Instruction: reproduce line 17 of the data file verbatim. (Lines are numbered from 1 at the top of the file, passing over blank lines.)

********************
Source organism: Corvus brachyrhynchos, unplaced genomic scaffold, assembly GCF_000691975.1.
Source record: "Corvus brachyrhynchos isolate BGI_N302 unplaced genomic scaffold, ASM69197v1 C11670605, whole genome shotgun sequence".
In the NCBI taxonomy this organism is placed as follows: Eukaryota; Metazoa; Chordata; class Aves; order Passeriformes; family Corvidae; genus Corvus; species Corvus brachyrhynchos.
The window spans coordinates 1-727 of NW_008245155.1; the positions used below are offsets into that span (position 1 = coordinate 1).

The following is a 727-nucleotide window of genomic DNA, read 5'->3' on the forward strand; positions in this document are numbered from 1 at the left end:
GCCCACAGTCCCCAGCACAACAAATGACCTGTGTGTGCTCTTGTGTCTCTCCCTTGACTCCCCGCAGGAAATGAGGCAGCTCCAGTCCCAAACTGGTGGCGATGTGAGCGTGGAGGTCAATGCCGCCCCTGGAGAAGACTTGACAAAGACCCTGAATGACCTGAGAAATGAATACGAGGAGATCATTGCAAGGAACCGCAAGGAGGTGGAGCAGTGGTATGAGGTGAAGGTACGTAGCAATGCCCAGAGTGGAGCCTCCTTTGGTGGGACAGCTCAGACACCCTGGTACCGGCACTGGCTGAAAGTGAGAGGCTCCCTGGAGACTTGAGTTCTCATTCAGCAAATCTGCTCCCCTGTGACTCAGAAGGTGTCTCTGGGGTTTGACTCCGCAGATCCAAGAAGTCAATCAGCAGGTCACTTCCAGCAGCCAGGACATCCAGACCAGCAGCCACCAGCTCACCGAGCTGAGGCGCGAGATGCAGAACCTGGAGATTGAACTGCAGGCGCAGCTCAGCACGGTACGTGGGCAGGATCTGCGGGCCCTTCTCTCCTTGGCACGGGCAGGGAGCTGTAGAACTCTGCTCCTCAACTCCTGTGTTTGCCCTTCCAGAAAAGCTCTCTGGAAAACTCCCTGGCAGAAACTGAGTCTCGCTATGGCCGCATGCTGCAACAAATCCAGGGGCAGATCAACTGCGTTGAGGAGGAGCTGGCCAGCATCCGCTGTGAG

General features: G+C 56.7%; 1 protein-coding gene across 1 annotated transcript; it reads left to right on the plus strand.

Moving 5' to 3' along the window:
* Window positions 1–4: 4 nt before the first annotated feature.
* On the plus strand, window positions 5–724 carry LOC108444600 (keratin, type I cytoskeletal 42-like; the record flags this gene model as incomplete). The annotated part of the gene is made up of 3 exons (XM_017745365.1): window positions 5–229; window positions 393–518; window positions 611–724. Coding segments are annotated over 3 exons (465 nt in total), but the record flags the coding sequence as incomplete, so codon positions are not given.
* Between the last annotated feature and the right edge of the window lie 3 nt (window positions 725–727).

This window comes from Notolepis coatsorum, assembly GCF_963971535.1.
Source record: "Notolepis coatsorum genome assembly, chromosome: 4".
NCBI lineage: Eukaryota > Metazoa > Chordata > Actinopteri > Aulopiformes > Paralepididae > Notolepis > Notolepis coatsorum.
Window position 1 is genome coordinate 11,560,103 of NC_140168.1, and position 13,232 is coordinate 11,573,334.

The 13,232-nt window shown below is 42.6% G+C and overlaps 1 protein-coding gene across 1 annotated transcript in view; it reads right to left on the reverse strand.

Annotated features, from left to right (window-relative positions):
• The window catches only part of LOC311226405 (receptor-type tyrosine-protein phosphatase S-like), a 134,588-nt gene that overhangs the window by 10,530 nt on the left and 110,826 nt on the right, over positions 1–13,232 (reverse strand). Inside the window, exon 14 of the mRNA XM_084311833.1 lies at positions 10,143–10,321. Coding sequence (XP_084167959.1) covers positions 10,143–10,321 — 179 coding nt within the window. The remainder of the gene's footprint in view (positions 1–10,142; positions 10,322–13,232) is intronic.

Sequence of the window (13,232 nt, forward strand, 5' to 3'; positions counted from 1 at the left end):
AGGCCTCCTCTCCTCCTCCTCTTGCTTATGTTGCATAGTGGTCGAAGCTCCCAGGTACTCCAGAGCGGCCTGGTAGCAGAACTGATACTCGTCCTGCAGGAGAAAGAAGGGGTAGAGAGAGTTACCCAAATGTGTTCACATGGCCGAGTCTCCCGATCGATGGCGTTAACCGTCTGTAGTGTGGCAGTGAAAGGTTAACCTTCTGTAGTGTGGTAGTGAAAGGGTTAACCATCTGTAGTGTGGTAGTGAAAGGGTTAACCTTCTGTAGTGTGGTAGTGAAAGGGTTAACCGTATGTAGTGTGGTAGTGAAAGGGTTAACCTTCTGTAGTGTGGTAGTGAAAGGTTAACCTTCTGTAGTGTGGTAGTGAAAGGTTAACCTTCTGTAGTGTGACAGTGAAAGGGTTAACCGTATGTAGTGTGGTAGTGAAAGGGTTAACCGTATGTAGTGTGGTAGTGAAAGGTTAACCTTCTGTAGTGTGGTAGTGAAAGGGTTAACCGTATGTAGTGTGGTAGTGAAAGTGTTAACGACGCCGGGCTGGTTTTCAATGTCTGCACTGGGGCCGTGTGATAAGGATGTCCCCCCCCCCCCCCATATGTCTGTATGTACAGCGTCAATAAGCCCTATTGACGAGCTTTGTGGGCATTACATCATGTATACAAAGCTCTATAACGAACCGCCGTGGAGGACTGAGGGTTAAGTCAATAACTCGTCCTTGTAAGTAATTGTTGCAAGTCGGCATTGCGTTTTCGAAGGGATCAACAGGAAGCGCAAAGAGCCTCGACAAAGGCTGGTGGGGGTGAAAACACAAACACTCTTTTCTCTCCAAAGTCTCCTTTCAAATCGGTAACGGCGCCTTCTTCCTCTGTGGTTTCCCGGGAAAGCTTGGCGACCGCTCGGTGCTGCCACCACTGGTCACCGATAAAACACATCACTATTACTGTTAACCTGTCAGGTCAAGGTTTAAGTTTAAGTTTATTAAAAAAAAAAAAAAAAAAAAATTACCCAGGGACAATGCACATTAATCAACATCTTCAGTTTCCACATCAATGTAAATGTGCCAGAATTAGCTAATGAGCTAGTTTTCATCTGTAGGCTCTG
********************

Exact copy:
Annotated features, from left to right (window-relative positions):